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What Today's Mathematical Culture
Knows About Derivatives

Nov. 6, 2014 (EIRNS)—At one of a seemingly endless recent run of "Have We Ended Too-Big-To-Fail?" conferences, at George Washington University Nov. 5, economist John Parsons of the MIT Sloan School of Management gave an entertaining look at one tiny corner of the derivatives bubble. He showed that when it comes to knowing anything about banks' derivatives exposure, the Dodd-Frank emperor has just one piece of clothing, and it is getting rather soiled.

Parsons began by recalling the scene in "Too Big To Fail," the movie, in which a bank trader tells Ben Bernanke and Hank Paulson that he's discovered that AIG doesn't know what its huge total credit default swap exposure is, and has no capital backing for it. They wave the trader off, and he says ominously, "They're not on top of it."

Dodd-Frank required, as of Jan. 1, 2013, "trade reporting" of derivatives by banks and exchanges, and required the Commodity Futures Trading Commission (CFTC) to report totals every month, starting in November 2013. Since Parsons' field is "commodities", he said, he investigated commodity derivatives, a very small, and apparently manageable and knowable slice of the global derivatives bubble.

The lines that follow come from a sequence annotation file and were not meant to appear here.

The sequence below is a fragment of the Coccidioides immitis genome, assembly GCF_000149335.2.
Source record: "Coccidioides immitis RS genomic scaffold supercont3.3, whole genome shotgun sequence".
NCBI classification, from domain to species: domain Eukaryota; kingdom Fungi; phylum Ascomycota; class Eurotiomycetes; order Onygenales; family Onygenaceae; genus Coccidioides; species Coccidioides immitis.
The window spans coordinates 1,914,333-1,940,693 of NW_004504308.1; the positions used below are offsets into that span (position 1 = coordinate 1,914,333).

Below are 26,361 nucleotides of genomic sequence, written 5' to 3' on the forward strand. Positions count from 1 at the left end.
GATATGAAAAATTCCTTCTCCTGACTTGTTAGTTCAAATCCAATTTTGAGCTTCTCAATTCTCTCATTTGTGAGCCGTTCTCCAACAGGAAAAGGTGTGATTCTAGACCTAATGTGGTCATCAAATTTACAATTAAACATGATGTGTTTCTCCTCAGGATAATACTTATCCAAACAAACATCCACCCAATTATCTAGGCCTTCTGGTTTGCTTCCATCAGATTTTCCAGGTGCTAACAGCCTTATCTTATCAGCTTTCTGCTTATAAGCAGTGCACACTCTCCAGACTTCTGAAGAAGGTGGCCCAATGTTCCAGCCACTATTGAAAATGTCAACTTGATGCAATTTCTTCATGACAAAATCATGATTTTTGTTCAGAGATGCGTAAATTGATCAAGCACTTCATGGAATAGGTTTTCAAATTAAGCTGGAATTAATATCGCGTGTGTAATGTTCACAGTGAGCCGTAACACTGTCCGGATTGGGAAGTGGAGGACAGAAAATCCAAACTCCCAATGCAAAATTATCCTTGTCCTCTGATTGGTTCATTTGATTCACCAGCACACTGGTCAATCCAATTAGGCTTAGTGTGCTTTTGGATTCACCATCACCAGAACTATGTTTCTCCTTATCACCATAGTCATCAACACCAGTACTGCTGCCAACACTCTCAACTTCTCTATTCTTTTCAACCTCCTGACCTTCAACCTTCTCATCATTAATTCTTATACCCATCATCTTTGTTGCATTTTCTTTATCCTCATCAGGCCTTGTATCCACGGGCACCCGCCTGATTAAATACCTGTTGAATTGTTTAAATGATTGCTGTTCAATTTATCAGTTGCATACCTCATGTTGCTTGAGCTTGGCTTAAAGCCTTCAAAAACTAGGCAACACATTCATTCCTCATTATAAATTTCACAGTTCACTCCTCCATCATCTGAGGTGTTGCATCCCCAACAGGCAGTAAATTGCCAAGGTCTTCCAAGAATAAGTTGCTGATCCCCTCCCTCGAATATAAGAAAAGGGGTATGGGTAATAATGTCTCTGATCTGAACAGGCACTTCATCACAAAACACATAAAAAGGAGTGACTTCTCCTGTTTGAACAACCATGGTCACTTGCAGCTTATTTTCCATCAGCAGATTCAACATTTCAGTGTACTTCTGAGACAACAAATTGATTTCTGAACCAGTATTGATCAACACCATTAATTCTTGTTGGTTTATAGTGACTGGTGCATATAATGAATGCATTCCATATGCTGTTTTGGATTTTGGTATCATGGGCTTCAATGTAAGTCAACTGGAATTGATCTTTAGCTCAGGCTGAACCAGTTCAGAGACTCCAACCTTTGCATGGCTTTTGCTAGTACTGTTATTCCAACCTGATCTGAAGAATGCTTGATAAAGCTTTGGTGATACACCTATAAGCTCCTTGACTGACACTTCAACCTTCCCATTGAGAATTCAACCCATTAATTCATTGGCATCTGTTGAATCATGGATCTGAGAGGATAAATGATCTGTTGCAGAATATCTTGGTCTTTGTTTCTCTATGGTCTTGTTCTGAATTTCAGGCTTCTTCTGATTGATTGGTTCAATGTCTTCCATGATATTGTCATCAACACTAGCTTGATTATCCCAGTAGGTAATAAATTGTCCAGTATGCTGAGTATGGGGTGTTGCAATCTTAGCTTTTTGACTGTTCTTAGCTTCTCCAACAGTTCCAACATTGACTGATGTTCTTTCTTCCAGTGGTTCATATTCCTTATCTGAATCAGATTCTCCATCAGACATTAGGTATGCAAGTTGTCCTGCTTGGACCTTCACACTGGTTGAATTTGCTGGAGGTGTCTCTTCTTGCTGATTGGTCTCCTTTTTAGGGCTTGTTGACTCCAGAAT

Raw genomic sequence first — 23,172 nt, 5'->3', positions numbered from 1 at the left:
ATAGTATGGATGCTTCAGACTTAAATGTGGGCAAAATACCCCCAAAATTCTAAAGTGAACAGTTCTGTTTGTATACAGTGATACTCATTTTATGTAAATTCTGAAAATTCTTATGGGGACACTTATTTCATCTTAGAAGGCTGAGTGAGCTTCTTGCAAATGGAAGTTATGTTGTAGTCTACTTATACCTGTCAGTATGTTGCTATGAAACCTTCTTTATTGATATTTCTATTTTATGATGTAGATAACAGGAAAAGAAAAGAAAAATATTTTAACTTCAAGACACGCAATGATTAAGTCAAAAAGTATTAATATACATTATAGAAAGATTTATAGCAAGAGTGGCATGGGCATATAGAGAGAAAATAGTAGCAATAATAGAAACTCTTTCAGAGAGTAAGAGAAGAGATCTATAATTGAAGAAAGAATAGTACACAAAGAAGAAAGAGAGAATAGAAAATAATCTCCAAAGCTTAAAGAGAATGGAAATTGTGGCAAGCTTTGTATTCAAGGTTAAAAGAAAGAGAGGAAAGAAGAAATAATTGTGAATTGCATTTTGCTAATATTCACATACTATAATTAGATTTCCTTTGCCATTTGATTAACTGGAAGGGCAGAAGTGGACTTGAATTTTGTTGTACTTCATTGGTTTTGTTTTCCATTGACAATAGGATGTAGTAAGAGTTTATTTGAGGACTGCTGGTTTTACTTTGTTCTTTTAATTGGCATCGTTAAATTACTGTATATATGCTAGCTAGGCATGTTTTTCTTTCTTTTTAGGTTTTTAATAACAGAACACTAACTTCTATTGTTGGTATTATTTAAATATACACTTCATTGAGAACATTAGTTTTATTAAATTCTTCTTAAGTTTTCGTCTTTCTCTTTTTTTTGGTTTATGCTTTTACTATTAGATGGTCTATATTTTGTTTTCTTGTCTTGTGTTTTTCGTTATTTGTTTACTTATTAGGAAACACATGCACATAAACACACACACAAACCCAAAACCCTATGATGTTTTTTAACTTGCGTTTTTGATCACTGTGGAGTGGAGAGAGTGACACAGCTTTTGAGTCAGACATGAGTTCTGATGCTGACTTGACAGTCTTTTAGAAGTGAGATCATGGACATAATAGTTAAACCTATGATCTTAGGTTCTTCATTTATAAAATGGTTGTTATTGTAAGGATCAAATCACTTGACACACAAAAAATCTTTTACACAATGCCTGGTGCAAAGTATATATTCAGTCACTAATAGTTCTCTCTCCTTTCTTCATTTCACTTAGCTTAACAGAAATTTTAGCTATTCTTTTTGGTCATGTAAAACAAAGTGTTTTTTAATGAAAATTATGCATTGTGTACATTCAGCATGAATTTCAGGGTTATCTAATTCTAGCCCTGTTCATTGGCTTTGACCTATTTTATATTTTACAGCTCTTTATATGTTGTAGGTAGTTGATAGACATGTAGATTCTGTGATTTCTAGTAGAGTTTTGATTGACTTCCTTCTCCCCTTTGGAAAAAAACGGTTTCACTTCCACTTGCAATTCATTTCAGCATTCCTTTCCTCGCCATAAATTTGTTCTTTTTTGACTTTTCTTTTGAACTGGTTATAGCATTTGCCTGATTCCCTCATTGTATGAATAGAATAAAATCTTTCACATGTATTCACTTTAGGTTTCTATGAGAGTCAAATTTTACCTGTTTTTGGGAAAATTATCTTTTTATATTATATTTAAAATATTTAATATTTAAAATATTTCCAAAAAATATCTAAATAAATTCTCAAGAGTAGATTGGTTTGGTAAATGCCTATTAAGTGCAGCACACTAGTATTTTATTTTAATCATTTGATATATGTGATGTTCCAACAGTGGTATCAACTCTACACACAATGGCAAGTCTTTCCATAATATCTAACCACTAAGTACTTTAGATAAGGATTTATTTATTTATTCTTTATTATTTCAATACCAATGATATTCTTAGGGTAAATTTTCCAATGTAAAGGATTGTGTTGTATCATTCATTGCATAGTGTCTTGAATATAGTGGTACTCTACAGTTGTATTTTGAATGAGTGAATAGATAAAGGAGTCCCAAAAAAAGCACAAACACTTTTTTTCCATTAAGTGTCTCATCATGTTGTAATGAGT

Holding up cue cards, Parsons showed that the CFTC's reported total in its first report, for November 2013, was "$1.7 trillion." And for individual commodities: "Not available" in all cases. "It says that this is only an estimate," he added.

He checked again in December - cue card - "$1.7 trillion," exactly. And in January 2014 - "$1.7 trillion." February - the "estimate" was "$1.7 trillion." "And this month [November 2014] I checked again", said Parsons, holding up a cue card - "$1.7 trillion." And for derivatives on individual commodities? Still "Not available."

Parsons suggested that the media should demand that the CFTC explain how the commodity derivatives market has maintained such eerie stability for a full year!

The London Whale episode showed clearly, Parsons added, that the management of the largest banks also, still, do not know their own banks' derivatives exposures except, possibly, with a lag of at least six months—by which time it will have completely changed.

And the Bank for International Settlements says the size of the global derivatives bubble is ...